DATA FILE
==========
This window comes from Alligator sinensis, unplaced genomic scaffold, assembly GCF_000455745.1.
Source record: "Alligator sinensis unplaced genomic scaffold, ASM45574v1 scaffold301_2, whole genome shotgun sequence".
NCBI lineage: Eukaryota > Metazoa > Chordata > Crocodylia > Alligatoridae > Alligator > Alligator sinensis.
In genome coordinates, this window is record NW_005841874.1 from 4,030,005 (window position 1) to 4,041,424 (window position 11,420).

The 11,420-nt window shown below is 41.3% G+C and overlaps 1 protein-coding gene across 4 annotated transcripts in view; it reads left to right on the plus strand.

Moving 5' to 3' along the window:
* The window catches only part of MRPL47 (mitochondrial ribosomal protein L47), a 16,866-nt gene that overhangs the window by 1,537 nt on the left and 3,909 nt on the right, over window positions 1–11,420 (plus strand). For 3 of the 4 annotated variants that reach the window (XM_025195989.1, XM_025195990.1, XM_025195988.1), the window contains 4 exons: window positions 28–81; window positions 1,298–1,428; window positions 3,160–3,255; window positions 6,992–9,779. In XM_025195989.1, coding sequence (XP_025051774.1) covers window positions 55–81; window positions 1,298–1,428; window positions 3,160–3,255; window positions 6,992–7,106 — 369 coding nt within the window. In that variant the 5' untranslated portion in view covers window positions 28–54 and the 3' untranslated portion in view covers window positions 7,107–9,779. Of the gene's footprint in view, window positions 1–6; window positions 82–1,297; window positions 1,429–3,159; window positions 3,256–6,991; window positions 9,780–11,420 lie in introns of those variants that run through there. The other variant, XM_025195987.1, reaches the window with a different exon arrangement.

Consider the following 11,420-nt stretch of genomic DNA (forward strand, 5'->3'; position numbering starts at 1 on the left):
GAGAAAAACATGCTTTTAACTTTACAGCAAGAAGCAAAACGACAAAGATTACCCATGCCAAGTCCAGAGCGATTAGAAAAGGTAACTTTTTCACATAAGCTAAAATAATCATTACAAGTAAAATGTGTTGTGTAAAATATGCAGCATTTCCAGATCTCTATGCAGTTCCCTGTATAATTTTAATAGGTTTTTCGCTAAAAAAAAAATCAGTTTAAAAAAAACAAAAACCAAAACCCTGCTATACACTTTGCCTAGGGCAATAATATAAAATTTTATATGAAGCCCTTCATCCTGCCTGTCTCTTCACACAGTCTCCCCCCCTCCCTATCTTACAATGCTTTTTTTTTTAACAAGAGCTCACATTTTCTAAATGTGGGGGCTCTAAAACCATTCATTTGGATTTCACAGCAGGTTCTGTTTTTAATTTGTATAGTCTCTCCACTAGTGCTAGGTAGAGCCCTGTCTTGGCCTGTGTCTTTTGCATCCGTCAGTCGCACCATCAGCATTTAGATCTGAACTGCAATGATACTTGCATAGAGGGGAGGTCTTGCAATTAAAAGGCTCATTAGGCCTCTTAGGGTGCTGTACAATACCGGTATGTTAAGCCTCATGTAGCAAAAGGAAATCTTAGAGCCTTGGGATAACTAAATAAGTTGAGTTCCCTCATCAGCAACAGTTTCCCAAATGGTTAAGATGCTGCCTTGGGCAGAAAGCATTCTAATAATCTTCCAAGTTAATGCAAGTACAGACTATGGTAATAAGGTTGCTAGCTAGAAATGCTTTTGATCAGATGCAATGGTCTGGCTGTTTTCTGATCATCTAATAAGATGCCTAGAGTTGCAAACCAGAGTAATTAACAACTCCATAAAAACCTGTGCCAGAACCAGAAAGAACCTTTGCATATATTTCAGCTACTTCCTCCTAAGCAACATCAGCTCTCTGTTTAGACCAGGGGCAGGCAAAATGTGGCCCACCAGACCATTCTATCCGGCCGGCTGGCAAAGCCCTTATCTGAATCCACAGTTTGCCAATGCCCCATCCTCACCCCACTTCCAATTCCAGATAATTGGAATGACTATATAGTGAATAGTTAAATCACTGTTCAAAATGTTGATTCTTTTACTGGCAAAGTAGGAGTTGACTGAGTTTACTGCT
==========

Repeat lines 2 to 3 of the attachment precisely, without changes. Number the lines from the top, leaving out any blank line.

Source record: "Alligator sinensis unplaced genomic scaffold, ASM45574v1 scaffold301_2, whole genome shotgun sequence".
NCBI lineage: Eukaryota > Metazoa > Chordata > Crocodylia > Alligatoridae > Alligator > Alligator sinensis.